Startups Built on Exploitation Don’t Deserve to Survive

So Uber and Lyft may have to face the music that their drivers are finally considered employees in the state of California.

There’s been a lot of talk about how the ruling will ultimately be the end for Silicon Valley, how it will stifle innovation, how it will cost the state of California valuable jobs.

Good. Uber and Lyft deserve to go out of business.

Don’t get me wrong. There are thousands of fiercely talented people working at Uber and Lyft — including many of the drivers — but that’s got nothing to do with it. The problem is that, like the fast-food industry, exploitation is literally central to the business model of these companies. We know this, and yet we continue to use these services. We use them because they’re too convenient not to use. They’re designed that way.

We tell ourselves things like Lyft is better than Uber. I certainly think so. I haven’t used Uber since it ordered drivers in New York City to break the picket line at JFK International when the New York Taxi Workers Alliance protested Trump’s illegal and unconstitutional travel ban. Still, better than awful is still pretty awful. I can choose Lyft over Uber and feel a little better about it, but the better course of action would be to not use either and ride a bike.

We can point at Uber and say things like post-Kalanik and move slow and test things, but Uber deserves every last criticism for exploiting the thousands of “independent contractors” who drive for the company — not to mention Uber’s utter contempt for the law. Kalanik may be gone, but it’s business as usual at Uber.

Whether Dara Khosrowshahi can turn Uber around as a business — and a brand — is one thing, but one aspect of Uber’s operations that Khosrowshahi absolutely will not address is Uber’s relationship with its drivers. If anything, Khosrowshahi’s focus will likely be on navigating the ongoing PR crisis surrounding its driverless vehicle project — and expanding it as quickly and cheaply as possible — not suddenly recognizing the rights of the human beings who do most of his company’s driving.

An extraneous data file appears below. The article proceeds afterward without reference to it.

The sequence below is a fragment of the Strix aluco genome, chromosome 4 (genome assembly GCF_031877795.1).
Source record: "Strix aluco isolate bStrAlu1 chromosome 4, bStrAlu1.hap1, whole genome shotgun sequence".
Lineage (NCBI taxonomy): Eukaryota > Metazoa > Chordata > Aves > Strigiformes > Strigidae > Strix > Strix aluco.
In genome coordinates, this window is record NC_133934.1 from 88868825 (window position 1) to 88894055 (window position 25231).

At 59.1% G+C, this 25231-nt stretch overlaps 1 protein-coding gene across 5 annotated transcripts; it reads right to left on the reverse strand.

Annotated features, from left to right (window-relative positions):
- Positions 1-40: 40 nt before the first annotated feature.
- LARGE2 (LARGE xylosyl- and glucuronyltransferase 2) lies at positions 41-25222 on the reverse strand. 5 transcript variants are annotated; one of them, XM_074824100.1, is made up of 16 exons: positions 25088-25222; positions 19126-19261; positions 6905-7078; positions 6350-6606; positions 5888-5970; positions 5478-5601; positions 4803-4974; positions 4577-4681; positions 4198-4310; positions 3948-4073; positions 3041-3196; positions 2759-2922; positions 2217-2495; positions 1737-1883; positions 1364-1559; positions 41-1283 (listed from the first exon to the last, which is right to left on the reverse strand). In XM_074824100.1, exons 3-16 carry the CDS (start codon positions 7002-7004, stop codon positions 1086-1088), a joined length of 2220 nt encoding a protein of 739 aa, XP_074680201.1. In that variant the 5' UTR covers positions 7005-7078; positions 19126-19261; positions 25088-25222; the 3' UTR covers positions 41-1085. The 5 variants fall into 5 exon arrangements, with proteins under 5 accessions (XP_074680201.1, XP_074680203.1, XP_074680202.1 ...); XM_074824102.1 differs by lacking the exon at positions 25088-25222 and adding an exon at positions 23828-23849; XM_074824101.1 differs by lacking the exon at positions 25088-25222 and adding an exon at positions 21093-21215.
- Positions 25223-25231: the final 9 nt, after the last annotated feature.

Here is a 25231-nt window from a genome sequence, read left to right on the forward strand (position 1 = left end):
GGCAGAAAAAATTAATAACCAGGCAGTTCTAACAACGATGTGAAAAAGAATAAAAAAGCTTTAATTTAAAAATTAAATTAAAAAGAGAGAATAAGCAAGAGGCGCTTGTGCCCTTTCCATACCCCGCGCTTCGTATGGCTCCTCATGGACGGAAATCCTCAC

There has also been a lot of predictable chatter about whether the new court ruling may “force” Uber and Lyft out of California. Speaking via email with Ars Technica, Michael LeRoy, a professor of labor law at the University of Illinois at Urbana-Champaign, said it seemed unlikely that Uber would remain in California as a result of the ruling.

“It’s hard to see Uber sticking around to bear these new costs. Over time, they might consider withdrawing from this immense market and become more focused on international markets with huge populations and far less regulation.”

Uber still isn’t profitable — and that’s after everything it’s already done.

The real question isn’t whether ride-sharing services will remain in California — though it’s an important question — but how the ruling will impact how startups and venture capitalists perceive labor, and whether emerging businesses will adopt more sustainable, ethical approaches to growth.

It’s deeply saddening to think that, ultimately, investor impatience is more likely to kill Uber than opposition to its odious business model.

When the mainstream news media talks about damage, it usually means financial damage. Dollars wasted, productivity lost, costs incurred. But companies like Uber cause more than just economic damage. They cause social and cultural damage, and that’s what really matters. It matters because the behavior of companies like Uber normalizes treating human beings like disposable commodities or resources to be expended. It rewards business models literally built on the backs of exploited workers. It asks whether using advances in medical science to cure patients is a sustainable business model.

It’s time we stopped rewarding companies for callous indifference to basic human dignity, and start investing in companies that invest in people. If Uber and Lyft cannot survive without exploiting the drivers who power their empires, then they deserve to fail.

If you ask me, they can’t fail fast enough.